Associations commonly struggle with how to increase sponsorship revenue. Reaching out to the same companies over and over again is time-consuming and difficult. Providing transactional sponsorship offerings may bring in dollars but is unlikely to dramatically increase revenue. The solution? STEP up from transactional sponsorships and begin building collaborative partnerships.
My colleague Elizabeth Engel and I have been co-writing a series of blog posts on partnership vs. membership. This blog in the series will take a deeper dive into structuring productive and fruitful partnerships that drive revenue through bolstered, customized relationships.
Start by Stepping into the Shoes of Your Sponsors
When we step into the proverbial shoes of potential sponsor, we quickly realize that traditional benefits offer minimal business value. Sponsorship offerings typically are pre-set by the association and tend to be one-time transactions revolving around promotional benefits such as logo recognition and signage. Yet these have little focus on the larger business goals and objectives of the sponsor. Do you know what these business goals are? Are your offerings customized to your potential sponsors’ objectives?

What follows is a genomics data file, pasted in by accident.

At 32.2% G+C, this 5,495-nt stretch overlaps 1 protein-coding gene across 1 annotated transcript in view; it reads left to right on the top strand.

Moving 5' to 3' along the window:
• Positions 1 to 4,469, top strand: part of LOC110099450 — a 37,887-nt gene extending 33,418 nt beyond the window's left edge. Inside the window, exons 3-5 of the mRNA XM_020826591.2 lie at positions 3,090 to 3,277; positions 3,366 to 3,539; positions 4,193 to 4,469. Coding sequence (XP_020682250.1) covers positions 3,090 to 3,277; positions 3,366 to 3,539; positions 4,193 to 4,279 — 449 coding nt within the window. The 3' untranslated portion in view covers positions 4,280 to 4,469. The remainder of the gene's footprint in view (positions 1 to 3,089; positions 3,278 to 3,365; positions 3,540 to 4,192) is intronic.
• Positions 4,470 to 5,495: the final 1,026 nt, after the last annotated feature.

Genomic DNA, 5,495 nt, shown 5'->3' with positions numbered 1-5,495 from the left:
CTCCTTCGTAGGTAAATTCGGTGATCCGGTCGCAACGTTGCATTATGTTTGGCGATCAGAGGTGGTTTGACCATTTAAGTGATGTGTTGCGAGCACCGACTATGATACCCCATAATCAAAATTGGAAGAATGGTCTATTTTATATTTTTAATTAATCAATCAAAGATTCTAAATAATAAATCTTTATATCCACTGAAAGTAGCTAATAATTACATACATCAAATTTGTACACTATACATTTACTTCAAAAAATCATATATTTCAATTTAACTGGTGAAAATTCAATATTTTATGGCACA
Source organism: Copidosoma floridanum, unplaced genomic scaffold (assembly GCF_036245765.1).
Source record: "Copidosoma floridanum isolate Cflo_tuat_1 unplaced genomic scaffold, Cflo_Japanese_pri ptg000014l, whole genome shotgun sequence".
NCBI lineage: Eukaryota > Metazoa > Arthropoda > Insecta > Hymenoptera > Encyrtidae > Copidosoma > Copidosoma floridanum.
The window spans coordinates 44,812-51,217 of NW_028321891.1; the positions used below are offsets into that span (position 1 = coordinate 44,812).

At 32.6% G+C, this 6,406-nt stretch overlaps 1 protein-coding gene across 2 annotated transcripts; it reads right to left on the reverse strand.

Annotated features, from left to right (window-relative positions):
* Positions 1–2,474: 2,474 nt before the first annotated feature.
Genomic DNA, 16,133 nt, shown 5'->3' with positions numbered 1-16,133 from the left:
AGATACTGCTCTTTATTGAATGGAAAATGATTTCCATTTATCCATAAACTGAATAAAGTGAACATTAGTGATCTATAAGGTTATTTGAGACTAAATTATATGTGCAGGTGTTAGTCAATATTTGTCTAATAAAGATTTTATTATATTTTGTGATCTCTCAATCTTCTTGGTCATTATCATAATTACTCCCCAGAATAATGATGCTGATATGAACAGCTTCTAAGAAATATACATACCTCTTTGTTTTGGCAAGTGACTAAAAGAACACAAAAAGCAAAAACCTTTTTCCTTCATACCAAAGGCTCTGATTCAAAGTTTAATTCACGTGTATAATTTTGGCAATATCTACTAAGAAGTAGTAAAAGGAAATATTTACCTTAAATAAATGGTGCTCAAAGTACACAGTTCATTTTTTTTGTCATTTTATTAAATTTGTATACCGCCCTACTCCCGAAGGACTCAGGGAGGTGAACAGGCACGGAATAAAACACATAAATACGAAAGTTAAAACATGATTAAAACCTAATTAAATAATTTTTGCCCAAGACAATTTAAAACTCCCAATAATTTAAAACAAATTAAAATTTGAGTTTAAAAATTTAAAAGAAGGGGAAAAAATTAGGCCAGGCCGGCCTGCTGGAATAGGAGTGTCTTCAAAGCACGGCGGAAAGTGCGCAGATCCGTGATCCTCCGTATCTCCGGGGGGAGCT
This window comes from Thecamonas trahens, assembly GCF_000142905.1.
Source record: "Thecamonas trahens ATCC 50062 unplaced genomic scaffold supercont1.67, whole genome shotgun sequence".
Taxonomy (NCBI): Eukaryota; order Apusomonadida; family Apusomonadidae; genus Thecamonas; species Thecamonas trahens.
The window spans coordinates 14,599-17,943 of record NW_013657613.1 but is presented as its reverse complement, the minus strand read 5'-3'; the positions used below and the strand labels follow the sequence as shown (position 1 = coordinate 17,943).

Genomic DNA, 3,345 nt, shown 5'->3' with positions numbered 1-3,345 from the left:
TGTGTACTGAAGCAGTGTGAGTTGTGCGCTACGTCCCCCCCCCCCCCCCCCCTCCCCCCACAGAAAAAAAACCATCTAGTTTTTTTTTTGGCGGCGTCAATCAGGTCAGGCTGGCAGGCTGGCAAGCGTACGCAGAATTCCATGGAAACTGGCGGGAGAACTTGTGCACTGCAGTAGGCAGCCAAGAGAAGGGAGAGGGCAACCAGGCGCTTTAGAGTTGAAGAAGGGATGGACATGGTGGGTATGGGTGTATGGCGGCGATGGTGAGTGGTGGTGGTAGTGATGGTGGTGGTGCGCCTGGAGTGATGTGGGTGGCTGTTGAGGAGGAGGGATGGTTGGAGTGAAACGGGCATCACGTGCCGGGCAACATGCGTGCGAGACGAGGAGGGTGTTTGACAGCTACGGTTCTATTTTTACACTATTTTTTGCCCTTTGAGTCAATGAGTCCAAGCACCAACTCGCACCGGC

Stepping up from transactional sponsorship to collaborative partnership means building a stronger and more in-depth relationship with sponsors, with the flexibility and willingness to customize partnerships based on mutually beneficial goals. When this shift occurs, win-win-win (company, association, member base) opportunities can be created and sponsors will be far more likely to increase their investment.
Issues to Consider in Stepping up from Sponsorship to Partnership